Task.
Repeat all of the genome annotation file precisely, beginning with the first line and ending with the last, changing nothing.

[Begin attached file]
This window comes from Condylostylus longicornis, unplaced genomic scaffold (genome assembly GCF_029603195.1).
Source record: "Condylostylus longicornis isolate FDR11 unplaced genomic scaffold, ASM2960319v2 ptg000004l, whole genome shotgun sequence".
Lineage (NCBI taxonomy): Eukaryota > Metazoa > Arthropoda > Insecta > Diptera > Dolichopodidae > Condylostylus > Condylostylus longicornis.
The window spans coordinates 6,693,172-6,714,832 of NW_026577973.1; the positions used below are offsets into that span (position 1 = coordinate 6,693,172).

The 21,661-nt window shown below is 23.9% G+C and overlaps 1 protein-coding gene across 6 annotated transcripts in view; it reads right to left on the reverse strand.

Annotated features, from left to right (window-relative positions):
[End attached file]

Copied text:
This window comes from Condylostylus longicornis, unplaced genomic scaffold (genome assembly GCF_029603195.1).
Source record: "Condylostylus longicornis isolate FDR11 unplaced genomic scaffold, ASM2960319v2 ptg000004l, whole genome shotgun sequence".
Lineage (NCBI taxonomy): Eukaryota > Metazoa > Arthropoda > Insecta > Diptera > Dolichopodidae > Condylostylus > Condylostylus longicornis.
The window spans coordinates 6,693,172-6,714,832 of NW_026577973.1; the positions used below are offsets into that span (position 1 = coordinate 6,693,172).

The 21,661-nt window shown below is 23.9% G+C and overlaps 1 protein-coding gene across 6 annotated transcripts in view; it reads right to left on the reverse strand.

Annotated features, from left to right (window-relative positions):